Martin Shervington from Plus Your Business calls this the culture of “sincere hospitality” and notes there are obvious attributes of companies that have this culture. Everyone in the organization feels like they are in customer service, even if they aren‘t specifically assigned those duties. All team members are empowered to solve a customer‘s problem, at any time, the way they are at the Ritz-Carlton hotel chain and other customer-focused brands. Even executives or owners interact with customers themselves.
You might think it‘s easier for small business owners to connect with customers than it is for large company executives, and you‘re right. But it‘s by no means impossible for executives to talk to customers in a big organization; you just have to want to do it badly enough. Pella Windows and Doors wants to do it, and does.
“Our founder, Pete Kuyper, who got this company going 90 years ago, always thought that the best thing you can do is to take care of the customers and there are numerous stories about him bending over backwards to take care of things. That‘s always been part of our DNA,” says Pella Vice President of Marketing, Elaine Sagers.
“Monthly, our executives call a random selection of unhappy customers to talk about their experience with us. Sometimes it can be really painful because it‘s often simple stuff that goes wrong,” she said. “We now start every one of our monthly business meetings (a meeting with the most senior leaders in the company) with a good customer letter and a bad customer letter. We‘ve also played recordings from the call center so you can hear the emotion in our customers‘ voices around what‘s been happening with their jobs and their homes.”
The large tax preparation company Jackson Hewitt has also embraced customer experience and involved their senior executives as well. “Dave Prokupek came on board as CEO in 2014 and he has a fierce passion for the customer, and for the customer being happy and being heard,” says Vada Hill, Jackson Hewitt‘s Chief Marketing Officer.
Actually talk to your customers
“I‘m a big believer in that‘s an important part of my job that I reach out to customers. I call customers on the phone. In executive discussions I‘ve printed out the Facebook accounts of certain customers who were not being served well, with an eye towards putting a face to an unhappy customer. I think that it‘s really important that as an executive team we are sensitized to the people behind the complaints. These are real people, these are people on whom our livelihood as a business depends, and it‘s very important that we meet their needs and that they feel that they‘ve been heard,” Hill explains.
Put a face to your unhappy customers
If you‘re going to embrace customer experience and hug your haters, it certainly helps to have an executive team that believes in sincere hospitality, as do Hill, Sagers, and their respective CEOs. It also helps if the company puts their money where their mouth is, and most simply do not.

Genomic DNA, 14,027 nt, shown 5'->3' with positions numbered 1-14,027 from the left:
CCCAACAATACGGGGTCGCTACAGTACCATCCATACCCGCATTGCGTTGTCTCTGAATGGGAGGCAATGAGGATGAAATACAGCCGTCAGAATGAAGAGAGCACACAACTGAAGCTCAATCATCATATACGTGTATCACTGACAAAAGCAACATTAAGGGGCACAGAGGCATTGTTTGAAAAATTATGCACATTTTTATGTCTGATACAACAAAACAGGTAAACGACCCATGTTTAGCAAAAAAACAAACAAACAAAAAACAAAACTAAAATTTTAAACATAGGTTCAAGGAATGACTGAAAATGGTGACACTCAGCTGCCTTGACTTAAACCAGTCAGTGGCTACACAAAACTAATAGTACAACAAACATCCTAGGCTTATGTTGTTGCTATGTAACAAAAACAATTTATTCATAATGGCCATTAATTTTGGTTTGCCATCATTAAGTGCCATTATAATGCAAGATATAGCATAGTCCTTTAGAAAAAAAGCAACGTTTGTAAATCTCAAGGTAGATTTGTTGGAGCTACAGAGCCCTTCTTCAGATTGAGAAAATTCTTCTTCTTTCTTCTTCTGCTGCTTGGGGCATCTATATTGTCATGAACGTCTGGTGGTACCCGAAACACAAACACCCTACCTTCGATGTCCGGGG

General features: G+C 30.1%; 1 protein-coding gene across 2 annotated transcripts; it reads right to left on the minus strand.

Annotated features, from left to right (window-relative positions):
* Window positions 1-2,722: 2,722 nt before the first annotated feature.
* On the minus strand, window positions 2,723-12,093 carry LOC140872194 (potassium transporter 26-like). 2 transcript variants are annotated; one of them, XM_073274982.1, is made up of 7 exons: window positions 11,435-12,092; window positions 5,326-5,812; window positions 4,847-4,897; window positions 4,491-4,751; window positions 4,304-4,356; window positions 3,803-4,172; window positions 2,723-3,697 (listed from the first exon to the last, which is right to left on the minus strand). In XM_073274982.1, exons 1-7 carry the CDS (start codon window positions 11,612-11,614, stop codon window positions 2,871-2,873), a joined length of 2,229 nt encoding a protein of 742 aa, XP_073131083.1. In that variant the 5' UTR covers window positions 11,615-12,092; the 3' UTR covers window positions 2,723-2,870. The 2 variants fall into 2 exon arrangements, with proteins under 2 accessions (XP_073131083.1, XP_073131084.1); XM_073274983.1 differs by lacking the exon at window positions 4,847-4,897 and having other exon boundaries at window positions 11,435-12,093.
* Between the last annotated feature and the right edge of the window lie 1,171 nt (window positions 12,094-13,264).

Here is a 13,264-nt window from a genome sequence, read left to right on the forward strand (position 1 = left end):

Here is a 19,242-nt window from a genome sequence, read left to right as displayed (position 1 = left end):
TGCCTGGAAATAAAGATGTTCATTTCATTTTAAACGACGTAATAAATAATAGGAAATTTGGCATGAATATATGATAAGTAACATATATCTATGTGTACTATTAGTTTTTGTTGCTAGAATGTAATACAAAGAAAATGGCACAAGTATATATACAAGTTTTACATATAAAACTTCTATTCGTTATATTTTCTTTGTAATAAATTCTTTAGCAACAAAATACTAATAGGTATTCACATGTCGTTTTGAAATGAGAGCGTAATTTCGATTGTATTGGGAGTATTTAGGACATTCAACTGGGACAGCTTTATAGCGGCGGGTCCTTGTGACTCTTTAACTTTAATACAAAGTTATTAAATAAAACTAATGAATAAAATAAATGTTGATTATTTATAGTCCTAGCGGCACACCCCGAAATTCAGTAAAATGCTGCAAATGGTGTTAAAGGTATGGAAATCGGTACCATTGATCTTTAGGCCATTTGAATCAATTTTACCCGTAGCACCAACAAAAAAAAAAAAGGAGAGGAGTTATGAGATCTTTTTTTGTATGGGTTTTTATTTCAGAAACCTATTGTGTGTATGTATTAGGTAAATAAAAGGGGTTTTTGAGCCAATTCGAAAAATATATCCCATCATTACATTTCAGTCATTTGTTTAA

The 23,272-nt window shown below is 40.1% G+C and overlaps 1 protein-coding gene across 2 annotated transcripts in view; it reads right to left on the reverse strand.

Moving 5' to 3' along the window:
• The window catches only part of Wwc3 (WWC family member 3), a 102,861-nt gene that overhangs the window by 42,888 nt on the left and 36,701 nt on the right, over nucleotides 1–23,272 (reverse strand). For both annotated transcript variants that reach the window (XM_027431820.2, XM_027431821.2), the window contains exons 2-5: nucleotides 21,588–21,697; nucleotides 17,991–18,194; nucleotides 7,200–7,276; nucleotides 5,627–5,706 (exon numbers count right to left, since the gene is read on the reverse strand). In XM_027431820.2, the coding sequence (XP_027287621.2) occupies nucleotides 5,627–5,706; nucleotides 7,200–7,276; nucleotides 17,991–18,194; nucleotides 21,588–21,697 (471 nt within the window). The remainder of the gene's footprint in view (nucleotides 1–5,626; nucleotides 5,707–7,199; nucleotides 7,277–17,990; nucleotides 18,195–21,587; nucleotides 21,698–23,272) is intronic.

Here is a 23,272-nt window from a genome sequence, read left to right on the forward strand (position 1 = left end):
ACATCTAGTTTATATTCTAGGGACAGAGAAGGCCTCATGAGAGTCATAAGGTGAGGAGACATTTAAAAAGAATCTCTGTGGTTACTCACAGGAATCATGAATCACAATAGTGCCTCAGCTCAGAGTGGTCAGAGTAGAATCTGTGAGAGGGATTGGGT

In nearly all companies (but perhaps not in businesses focused first on customer experience), resources are disproportionately expended on getting customers, not keeping them.
Globally, 500 billion dollars each year are invested in marketing, compared with just 9 billion dollars in customer service. That means customer service has less than 1/50th the budget of marketing. Katy Keim from Lithium describes the gap this way, “Marketing has the funding, but not the capabilities. Customer service has the capabilities but not the funding.”
One of the ways to close that gap is to constantly prove the value of service and complaint resolution, a measurement imperative that has bedeviled the customer experience industry for years.
Carine Clark, the President and CEO of MaritzCX, says the metrics problem is finally being fixed: “Customer experience (CX) programs in the past were missing a critical element—a measurable impact on business outcomes. It was almost as if these programs were a ship without a rudder, aimlessly delivering scores, data and statistics to bewildered employees and busy executives,” she says. But today‘s programs are different. Their direction is set by strong, visionary strategies that focus on outcomes. Today‘s programs directly impact the most relevant boardroom measurements: customer retention, revenue growth, profitability and employee loyalty. Business leaders and employees inherently understand that improving the customer experience makes sense. On a logical level, it really is the baseline for every business: making customers happy. Often business leaders get distracted, thinking that their business is something else, like design, pricing, presentation or quality. These are all previews to the real show, customer retention based on the overall customer experience.”